It is graduate school admissions season, at least in my part of the world. That has me thinking about who decides who gets into graduate school. As usual, what follows are my own thoughts and not the official policy of my employer.
In my faculty, graduate admissions decisions are made at a couple of levels. The questions that get asked include the following:
- School of Graduate & Postdoctoral Studies: does the applicant have the relevant prerequisite degree (or expect to have before arriving) with the required undergraduate grades? Do they have proof of English-language ability? Did they pay the application fee?
- Department/program admissions committee: did the applicant take relevant courses in their previous degree, and how did they perform? Do they have research experience? Do they want to do research in an area that we actually have expertise in? Do they have a potential supervisor? Are they Canadian (international graduate students pay much higher tuition and can be much more expensive to support)?
- Potential supervisor: most of the same questions as department committee, plus do I have funds to support an additional student (or does the applicant have independent funding)? Do I have other resources (time, facilities, etc) to take on additional students? Will the applicant be able to work well with me and the rest of my lab?
The potential supervisor business is important. In general, in Canadian science graduate programs, students are supported by some combination of funding from research grants, teaching assistantships, and scholarships. It used to be the case that pooling research funds to support students was not allowed by the major granting agencies (I can’t find documentation of this; possibly it’s not the case any more), so potential graduate students must be matched to an individual supervisor, or perhaps co-supervisors.
There are problems with the individual supervisor model. Sarah Tuttle argues that the master-apprentice system gives too much power to supervisors. In addition to having first right of refusal over trainees’ publications and dissertations, because of the recommendation letter system supervisors can also determine the course of trainees’ future careers. Abusive supervisors can ruin lives; merely negligent ones can scuttle careers. Co-supervision can help to mitigate these problems (and I really wish I could find a good article I read on this recently!) While I completely agree that a department’s faculty should bear collective responsibility for graduate students, I do wonder if “everyone’s responsible” somehow ends up with no one being responsible.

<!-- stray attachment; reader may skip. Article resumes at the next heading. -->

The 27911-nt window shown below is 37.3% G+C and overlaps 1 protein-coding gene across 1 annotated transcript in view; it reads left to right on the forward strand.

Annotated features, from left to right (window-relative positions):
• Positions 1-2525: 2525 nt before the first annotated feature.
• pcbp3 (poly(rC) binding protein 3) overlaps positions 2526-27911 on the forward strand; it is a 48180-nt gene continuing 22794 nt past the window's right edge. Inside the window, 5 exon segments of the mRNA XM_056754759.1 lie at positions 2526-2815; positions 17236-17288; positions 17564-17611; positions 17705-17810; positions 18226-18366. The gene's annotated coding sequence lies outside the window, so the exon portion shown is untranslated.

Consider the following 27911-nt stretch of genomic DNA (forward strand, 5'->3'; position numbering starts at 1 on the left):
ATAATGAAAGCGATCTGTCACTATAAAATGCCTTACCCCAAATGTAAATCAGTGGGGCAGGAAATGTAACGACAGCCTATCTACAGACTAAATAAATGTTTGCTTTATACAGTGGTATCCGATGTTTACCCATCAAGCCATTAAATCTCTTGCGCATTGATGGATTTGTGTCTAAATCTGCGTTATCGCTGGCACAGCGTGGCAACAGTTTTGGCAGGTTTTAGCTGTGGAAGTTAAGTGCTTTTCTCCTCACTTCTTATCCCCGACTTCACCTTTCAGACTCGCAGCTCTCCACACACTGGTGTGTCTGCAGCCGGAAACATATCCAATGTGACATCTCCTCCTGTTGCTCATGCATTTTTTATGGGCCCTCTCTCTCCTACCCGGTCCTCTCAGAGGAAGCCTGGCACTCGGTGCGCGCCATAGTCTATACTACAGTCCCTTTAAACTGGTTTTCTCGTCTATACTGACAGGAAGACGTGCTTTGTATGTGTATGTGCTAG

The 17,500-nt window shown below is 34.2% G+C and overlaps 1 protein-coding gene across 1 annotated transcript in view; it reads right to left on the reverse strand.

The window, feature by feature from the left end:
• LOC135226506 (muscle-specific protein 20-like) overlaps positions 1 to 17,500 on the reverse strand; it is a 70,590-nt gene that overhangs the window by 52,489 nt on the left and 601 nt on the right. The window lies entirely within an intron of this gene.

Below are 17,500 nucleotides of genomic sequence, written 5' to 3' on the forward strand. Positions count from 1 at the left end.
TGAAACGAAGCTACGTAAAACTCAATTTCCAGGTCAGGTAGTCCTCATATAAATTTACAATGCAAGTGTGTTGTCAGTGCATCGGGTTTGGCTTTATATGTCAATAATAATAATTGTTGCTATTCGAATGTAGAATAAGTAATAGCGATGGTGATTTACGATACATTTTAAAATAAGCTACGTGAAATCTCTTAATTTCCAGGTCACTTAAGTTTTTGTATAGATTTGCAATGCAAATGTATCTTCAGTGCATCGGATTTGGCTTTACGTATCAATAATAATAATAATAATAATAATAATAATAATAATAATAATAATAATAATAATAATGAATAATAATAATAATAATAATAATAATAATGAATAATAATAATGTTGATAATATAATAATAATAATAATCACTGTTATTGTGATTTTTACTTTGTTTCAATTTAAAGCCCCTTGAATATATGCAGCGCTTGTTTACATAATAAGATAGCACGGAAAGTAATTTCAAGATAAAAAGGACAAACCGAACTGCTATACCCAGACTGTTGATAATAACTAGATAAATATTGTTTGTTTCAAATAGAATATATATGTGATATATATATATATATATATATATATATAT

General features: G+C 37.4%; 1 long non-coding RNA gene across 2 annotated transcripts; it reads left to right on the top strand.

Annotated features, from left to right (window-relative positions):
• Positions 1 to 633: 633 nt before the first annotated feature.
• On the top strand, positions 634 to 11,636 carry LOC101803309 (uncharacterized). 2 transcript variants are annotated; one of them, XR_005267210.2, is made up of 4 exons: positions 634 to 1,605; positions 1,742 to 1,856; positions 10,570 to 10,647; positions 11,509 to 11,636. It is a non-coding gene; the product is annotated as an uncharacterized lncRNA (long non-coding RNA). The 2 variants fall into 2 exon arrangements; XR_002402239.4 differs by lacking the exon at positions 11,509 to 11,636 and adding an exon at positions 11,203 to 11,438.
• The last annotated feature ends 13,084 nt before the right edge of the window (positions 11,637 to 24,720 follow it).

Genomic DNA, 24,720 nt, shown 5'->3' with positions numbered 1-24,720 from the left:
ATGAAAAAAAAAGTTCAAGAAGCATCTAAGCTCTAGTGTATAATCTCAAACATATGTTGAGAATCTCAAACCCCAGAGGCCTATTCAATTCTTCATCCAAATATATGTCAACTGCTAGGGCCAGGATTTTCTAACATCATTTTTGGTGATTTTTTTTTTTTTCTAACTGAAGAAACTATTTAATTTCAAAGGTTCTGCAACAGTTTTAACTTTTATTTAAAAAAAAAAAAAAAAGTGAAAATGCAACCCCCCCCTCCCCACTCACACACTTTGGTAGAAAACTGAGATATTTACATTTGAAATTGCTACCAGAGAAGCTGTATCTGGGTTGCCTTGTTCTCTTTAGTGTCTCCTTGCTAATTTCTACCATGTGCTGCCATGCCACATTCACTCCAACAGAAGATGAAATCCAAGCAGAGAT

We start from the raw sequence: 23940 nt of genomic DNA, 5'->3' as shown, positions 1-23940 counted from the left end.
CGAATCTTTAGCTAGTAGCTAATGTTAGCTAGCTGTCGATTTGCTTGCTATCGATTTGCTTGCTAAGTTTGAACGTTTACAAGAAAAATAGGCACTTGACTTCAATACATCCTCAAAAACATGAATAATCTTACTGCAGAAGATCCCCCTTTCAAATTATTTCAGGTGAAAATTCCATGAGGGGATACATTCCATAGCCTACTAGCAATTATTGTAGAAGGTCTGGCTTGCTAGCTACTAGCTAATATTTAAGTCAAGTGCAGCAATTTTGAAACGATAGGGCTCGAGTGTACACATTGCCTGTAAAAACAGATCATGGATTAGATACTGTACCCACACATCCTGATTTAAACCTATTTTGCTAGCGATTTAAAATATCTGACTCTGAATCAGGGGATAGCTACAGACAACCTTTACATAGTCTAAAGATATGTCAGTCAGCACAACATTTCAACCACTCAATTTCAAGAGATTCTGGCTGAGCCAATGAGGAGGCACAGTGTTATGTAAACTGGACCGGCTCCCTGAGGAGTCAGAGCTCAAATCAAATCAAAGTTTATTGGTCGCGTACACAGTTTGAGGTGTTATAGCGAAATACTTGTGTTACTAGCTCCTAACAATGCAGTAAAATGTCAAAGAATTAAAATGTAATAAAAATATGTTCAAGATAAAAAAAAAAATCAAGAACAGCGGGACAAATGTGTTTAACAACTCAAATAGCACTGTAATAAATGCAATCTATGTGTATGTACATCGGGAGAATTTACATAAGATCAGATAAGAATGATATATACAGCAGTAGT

I also see the elusive quality of “fit” – can I and the rest of my team work with this person? – as potentially problematic. People have different personalities and interests, so determining whether a student/supervisor team can work together productively doesn’t seem unresasonable. But a lot of issues can be cast in terms of fit: a faculty member might think that a research group comprised of students of only one gender, ethnic or language background would be more productive. He or she might decide that a potential student’s disability, health condition, or family situation would make it harder for them to work with the team. How do you determine what’s a genuine concern about personality and working style, and what’s (conscious or unconscious) bias?
In some discussion of this with other faculty, I’ve heard it said that as long as a qualified student can find an academic home somewhere, potential issues of bias aren’t a problem. It’s argued that supervisor/student fit is so important for a successful relationship that relying on a faculty member’s best judgment is necessary. I’m not sure it’s that simple—there are lots of studies showing that scientists are not as objective as they might think. There is substantial underrepresentation of people of colour and people with disabilities, among other groups, in science, and gatekeeper bias could well be a contributing factor. But in the current system it’s not clear what to do about this: I think most departments would be reluctant to “force” graduate students (or even undergraduate thesis) students on a supervisor.
So where does that leave us? What do we do? As usual, better data would help. In my university, the only demographic data we collect is on graduate applicants’ gender and country/university of origin. We have no way of knowing the acceptance rate of (e.g.) disabled, visible-minority or transgender applicants. Better faculty training (like this Royal Society material) might help; and finally, of course, we would need to overhaul the entire system of grant funding and research recognition so that faculty members have a stake in the collective success of graduate programs, not just “their” students. How hard could that be?